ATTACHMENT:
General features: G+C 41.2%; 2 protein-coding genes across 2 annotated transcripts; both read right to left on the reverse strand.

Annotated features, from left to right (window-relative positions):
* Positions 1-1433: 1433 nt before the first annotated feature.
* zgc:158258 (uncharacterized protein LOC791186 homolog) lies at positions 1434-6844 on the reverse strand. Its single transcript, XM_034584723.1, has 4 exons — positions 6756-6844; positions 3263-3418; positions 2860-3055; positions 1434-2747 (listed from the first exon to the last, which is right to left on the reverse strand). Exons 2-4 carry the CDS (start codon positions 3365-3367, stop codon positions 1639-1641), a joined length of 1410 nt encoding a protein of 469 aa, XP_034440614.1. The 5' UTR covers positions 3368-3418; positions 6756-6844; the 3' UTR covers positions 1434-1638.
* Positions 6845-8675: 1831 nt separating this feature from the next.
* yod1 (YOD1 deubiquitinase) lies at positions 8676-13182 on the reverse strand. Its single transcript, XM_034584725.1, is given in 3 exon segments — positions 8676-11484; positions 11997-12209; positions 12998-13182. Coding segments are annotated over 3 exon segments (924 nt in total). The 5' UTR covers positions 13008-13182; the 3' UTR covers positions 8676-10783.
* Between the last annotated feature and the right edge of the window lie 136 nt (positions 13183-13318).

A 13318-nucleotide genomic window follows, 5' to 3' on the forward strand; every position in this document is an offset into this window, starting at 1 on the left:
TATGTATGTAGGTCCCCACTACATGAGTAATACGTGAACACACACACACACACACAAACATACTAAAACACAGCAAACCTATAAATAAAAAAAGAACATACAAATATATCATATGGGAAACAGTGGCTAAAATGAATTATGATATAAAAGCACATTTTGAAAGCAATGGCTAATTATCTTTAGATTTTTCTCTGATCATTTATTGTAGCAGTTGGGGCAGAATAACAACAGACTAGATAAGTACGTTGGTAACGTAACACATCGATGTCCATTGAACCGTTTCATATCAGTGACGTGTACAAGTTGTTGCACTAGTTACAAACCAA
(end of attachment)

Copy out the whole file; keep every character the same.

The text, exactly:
General features: G+C 41.2%; 2 protein-coding genes across 2 annotated transcripts; both read right to left on the reverse strand.

Annotated features, from left to right (window-relative positions):
* Positions 1-1433: 1433 nt before the first annotated feature.
* zgc:158258 (uncharacterized protein LOC791186 homolog) lies at positions 1434-6844 on the reverse strand. Its single transcript, XM_034584723.1, has 4 exons — positions 6756-6844; positions 3263-3418; positions 2860-3055; positions 1434-2747 (listed from the first exon to the last, which is right to left on the reverse strand). Exons 2-4 carry the CDS (start codon positions 3365-3367, stop codon positions 1639-1641), a joined length of 1410 nt encoding a protein of 469 aa, XP_034440614.1. The 5' UTR covers positions 3368-3418; positions 6756-6844; the 3' UTR covers positions 1434-1638.
* Positions 6845-8675: 1831 nt separating this feature from the next.
* yod1 (YOD1 deubiquitinase) lies at positions 8676-13182 on the reverse strand. Its single transcript, XM_034584725.1, is given in 3 exon segments — positions 8676-11484; positions 11997-12209; positions 12998-13182. Coding segments are annotated over 3 exon segments (924 nt in total). The 5' UTR covers positions 13008-13182; the 3' UTR covers positions 8676-10783.
* Between the last annotated feature and the right edge of the window lie 136 nt (positions 13183-13318).

A 13318-nucleotide genomic window follows, 5' to 3' on the forward strand; every position in this document is an offset into this window, starting at 1 on the left:
TATGTATGTAGGTCCCCACTACATGAGTAATACGTGAACACACACACACACACACAAACATACTAAAACACAGCAAACCTATAAATAAAAAAAGAACATACAAATATATCATATGGGAAACAGTGGCTAAAATGAATTATGATATAAAAGCACATTTTGAAAGCAATGGCTAATTATCTTTAGATTTTTCTCTGATCATTTATTGTAGCAGTTGGGGCAGAATAACAACAGACTAGATAAGTACGTTGGTAACGTAACACATCGATGTCCATTGAACCGTTTCATATCAGTGACGTGTACAAGTTGTTGCACTAGTTACAAACCAA